MONEYWEB, Felicity Duncan, 21 September 2004
There is a good argument for buying the BidBEE securities
When Bidvest announced its empowerment deal in June 2003, true capitalists immediately began looking for a way to make money out of it. The answer? The so-called BidBEE securities (traded on the JSE as BDEs). These BDE’s created by the Bidvest empowerment deal are, according to some investment analysts, very attractive investments.
The Bidvest BEE transaction, unlike many others, shifts the cost of the transaction more on to the shareholders than the business itself. Basically, the shareholders all gave up 15% of their stock – for every 100 Bidvest shares they held, they gave up 15, which went into the Dinatla trust. Shareholders won’t get paid for those shares until 2006, when they will be paid based on the share price at the time -capped at R60.
They did, however, get 15 BidBEE securities and 6 call options for every 15 shares they gave to the Dinatla trust. The call options are tradable, and they entitle the holder to subscribe for a share of 18-m Bidvest shares that will be issued in 2006. The options can be exercised at a strike price of R60.
According to one analyst, the BidBEE security is the really sexy bit. These securities are basically debt instruments – the money that Dinatla owes for its 15% stake is owed to the BidBEE shell (created to trade in the securities). When the settlement date comes on December 12, 2006, the holders of the BidBEE securities will be paid the money for the shares that Dinatla acquired. They will be paid the price decided at the time based on the traded price of Bidvest – R42 is the lowest possible price, the maximum is R60.
The BDEs were trading at 4400c on Tuesday – compared to a high of 5480c and a low of 3000c since being listed on the JSE.
The reason why these are attractive vehicles is that they have low downside risk potential, as Dinatla will pay shareholders a minimum of R42 per BDE, regardless of what the Bidvest share price is trading at come 2006. However, the upside is also capped at R60 per security. Imagine an investor choosing between the BidBEE securities and the ordinary Bidvest shares: one has low-risk and an almost-guaranteed return, the other doesn’t. “I think, on a risk-adjusted basis, the BidBEE securities are a good investment. There is less downside risk, and although you may not necessarily benefit on all the upside, the ordinary share price has to go very high to provide the same return,” said John Biccard, portfolio manager at Investec.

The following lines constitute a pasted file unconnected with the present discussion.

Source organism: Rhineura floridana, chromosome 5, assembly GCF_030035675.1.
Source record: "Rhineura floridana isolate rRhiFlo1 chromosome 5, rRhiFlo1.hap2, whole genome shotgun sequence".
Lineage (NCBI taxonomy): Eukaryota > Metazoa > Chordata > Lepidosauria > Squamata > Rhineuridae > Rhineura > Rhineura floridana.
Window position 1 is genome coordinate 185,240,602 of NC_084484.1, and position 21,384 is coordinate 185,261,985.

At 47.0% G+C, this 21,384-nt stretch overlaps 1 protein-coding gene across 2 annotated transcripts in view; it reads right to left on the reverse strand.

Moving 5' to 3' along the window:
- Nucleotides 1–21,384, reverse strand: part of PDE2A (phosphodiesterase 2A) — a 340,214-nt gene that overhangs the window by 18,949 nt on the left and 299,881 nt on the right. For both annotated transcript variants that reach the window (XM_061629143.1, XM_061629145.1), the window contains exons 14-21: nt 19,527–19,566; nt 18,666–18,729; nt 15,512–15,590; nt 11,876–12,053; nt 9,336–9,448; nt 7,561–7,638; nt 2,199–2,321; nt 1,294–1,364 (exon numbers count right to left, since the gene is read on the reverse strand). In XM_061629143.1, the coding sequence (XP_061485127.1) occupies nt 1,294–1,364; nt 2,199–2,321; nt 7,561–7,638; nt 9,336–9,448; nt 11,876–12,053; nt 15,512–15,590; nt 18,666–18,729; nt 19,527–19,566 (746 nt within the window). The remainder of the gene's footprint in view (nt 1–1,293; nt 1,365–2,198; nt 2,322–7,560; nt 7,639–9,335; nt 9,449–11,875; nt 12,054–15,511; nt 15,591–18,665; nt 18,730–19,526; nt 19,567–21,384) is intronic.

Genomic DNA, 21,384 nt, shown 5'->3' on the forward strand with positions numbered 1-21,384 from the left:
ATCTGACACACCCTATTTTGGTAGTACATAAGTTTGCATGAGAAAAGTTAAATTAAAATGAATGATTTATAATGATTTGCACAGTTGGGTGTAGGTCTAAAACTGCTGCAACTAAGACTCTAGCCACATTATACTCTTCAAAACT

If you buy the BDE at 4400c, and it sells at 6000c at the end of 2006, you would earn a compound annual interest rate of 17%. The Bidvest share closed at 6225c on Tuesday, after brushing a low of 6151c during trade. At any rate, the share would have to reach 8500c to give a similar annual return (excluding dividends).
However, during a Moneyweb Radio Breakfast Show interview, Arthur Buchner of Nedcor Securities cautioned investors against Bidvest shares, based on the effect of the BidBEE security. While he agreed that R60 is good value for Bidvest shares, he cautioned against buying at that level. “What people must remember is that in doing the Dinatla Black Economic Empowerment deal Bidvest introduced the BDE shares. These shares trade at a discount to the Bidvest shares, and they do not share in the upside above R60. They convert to Bidvest shares in 2006. So what you may see happening is people buying BDE shares at R41 and the price of the Bidvest shares not getting above R60,” he said.
In short, the BidBEE securities may have the effect of holding the Bidvest shares at the R60 level. But at that price, it spells a great opportunity for those holding the BidBEE securities. And in a worst case scenario, if the Bidvest share price fell below 4200c, it would mean negative returns for the holders of the shares, but those holding BidBEE securities would still earn a small positive return.